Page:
Be prepared to go without many of your most frequently visited websites while you’re in China. Blocked websites and apps include Gmail, Facebook, YouTube, Spotify, WhatsApp, and news media such as BBC News and Reuters. This restriction is commonly known as the Great Firewall of China which, according to The Guardian, is “the largest and most sophisticated online censorship operation in the world”. This allows the government to have some control over the flow of information within the country, and also promote homegrown Chinese businesses.

 

However, if you can’t face being separated from your favourite websites during your travels, there is a way you can still access them. All you need is a virtual private network (VPN), which provides you with an anonymous online identity. This means you can take control over your supposed location so, even if you’re in China, it will look like you’re somewhere else in the world. The data you send and receive is also encrypted, preventing the Chinese government from being able to view the content you’re engaging with. It’s far easier to install a VPN while you’re still in the UK, as most of the websites and apps associated with the software have been banned in China. Choose and set one up before your flight.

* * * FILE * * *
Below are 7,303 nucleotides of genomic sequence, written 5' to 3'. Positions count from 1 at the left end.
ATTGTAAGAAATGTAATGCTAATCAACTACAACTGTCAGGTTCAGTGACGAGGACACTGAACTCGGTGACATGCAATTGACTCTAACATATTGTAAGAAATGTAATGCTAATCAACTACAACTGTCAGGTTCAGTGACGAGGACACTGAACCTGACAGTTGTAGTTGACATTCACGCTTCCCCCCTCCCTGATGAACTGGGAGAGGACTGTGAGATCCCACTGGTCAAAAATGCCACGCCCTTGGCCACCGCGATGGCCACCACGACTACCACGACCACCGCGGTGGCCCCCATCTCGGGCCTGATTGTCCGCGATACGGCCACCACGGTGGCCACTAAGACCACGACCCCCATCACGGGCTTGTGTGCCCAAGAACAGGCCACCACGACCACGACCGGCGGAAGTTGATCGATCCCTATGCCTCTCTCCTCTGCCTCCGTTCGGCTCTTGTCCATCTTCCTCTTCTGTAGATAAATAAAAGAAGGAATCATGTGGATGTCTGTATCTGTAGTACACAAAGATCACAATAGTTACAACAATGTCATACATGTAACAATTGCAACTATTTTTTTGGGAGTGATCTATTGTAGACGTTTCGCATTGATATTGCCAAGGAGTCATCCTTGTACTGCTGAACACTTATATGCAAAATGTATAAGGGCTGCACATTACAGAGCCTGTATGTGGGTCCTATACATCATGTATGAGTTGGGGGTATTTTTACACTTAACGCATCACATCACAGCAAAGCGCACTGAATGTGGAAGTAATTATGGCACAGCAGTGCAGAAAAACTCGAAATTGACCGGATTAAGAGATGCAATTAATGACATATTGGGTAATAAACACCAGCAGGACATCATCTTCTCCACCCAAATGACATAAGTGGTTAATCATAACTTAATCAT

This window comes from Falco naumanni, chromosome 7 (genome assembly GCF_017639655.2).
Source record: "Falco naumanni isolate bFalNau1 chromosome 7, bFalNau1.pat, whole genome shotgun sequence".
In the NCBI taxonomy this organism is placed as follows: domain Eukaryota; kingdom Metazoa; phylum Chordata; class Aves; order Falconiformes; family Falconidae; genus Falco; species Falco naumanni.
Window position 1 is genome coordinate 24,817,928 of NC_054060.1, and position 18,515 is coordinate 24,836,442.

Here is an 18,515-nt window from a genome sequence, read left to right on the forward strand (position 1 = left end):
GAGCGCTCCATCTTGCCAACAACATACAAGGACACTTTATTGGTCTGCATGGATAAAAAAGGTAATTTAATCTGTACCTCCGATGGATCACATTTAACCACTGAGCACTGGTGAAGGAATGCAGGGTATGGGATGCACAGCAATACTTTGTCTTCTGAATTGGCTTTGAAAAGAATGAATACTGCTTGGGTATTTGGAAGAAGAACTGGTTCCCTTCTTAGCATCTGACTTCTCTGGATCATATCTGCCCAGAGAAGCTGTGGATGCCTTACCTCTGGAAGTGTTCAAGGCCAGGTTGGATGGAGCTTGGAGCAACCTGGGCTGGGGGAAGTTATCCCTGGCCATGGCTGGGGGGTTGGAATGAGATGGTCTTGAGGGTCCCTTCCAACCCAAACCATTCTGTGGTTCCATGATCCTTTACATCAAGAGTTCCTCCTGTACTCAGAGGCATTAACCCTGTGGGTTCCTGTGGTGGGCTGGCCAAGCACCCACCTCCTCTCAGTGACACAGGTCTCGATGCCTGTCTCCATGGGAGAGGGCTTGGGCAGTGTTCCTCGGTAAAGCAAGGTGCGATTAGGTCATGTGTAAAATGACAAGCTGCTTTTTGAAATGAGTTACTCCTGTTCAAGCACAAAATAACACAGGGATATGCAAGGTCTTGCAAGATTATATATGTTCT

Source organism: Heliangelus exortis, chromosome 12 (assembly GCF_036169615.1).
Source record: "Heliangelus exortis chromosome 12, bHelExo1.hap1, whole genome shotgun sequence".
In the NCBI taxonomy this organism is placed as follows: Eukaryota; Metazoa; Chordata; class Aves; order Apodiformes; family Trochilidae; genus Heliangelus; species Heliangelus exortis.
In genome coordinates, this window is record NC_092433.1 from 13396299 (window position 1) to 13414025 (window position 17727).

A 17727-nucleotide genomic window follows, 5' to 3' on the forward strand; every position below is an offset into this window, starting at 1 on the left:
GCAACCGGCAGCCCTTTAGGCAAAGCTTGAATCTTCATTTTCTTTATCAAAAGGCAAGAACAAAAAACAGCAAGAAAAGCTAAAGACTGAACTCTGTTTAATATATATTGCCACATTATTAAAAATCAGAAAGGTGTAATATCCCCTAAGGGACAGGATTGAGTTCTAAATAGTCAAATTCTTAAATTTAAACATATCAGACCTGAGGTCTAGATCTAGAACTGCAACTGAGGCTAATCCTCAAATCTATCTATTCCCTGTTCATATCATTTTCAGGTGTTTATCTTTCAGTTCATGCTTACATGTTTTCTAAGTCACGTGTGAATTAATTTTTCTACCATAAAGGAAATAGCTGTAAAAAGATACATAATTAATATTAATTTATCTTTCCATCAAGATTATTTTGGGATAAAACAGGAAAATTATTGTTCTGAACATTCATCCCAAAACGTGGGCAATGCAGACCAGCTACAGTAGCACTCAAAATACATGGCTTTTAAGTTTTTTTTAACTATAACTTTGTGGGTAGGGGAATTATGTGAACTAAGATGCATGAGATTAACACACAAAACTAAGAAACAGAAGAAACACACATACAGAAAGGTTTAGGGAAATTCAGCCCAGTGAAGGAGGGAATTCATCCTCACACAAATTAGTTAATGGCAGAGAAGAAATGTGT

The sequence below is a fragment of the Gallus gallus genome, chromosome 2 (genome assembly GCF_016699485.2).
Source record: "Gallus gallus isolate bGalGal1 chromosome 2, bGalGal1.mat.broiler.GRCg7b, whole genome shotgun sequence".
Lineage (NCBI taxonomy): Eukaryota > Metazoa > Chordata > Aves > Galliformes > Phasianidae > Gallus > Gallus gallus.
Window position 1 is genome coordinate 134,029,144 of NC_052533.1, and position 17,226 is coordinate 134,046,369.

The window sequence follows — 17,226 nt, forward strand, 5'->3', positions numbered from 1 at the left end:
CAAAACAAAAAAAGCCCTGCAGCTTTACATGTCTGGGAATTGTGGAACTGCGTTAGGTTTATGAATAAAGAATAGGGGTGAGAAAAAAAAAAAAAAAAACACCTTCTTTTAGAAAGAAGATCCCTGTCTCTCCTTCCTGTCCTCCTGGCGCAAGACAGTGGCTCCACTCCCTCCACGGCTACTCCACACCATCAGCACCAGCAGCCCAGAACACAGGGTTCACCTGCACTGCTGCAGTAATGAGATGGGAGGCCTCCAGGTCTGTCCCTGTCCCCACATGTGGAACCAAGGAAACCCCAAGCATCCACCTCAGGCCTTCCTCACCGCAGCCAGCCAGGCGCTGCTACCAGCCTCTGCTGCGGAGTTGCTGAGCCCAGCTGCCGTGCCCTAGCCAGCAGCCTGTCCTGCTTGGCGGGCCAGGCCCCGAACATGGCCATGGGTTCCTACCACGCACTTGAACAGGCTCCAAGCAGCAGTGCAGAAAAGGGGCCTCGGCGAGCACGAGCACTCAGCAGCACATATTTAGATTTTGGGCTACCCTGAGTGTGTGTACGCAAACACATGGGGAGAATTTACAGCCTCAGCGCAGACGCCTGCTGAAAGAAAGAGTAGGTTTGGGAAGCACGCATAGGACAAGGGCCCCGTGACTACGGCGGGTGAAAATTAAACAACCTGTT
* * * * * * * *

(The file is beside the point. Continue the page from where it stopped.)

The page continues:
There’s a ‘proper’ way to use chopsticks

With a world-famous food culture, dining is sure to be a huge part of your trip, so prepare to sample some of the most delicious dishes on the planet. However, once you’ve got to grips with using chopsticks, you also need to learn how not to use the utensils.

 

Unbeknown to you, there are some actions with connotations that won’t go down well with the Chinese. For instance, you shouldn’t stick your chopsticks vertically into your food, as this is associated with death, due to the visual similarities with the burning incense used to honour the deceased. Nor should you lay your chopsticks down in a cross, the symbol of denial. It’s also considered uncouth to directly point your chopsticks at anyone at the table, to spear and lift slippery food, or to dig through the dish for your favourite ingredients. And if you’re taking your time to savour the local delicacies, don’t put your chopsticks on top of your plate—the waiter will take it away!

Prepare to use a squat toilet

Your hotel room will probably be equipped with familiar looking facilities, however, while you’re out and about in China, it’s highly likely you’ll come across a squat toilet. Rather than sitting, you squat over it at floor level.
Unfortunately, not all public restrooms will provide toilet paper and soap either, so remember to have a packet of tissues and a tube of hand sanitiser on you at all times. The plumbing generally isn’t equipped to handle paper either, which is why there’ll be a basket in the stall for you to throw your used tissues in. This new method might take some getting used to, but evidence suggests that toilet squatting has several health benefits over sitting, so you could end up feeling all the better for it.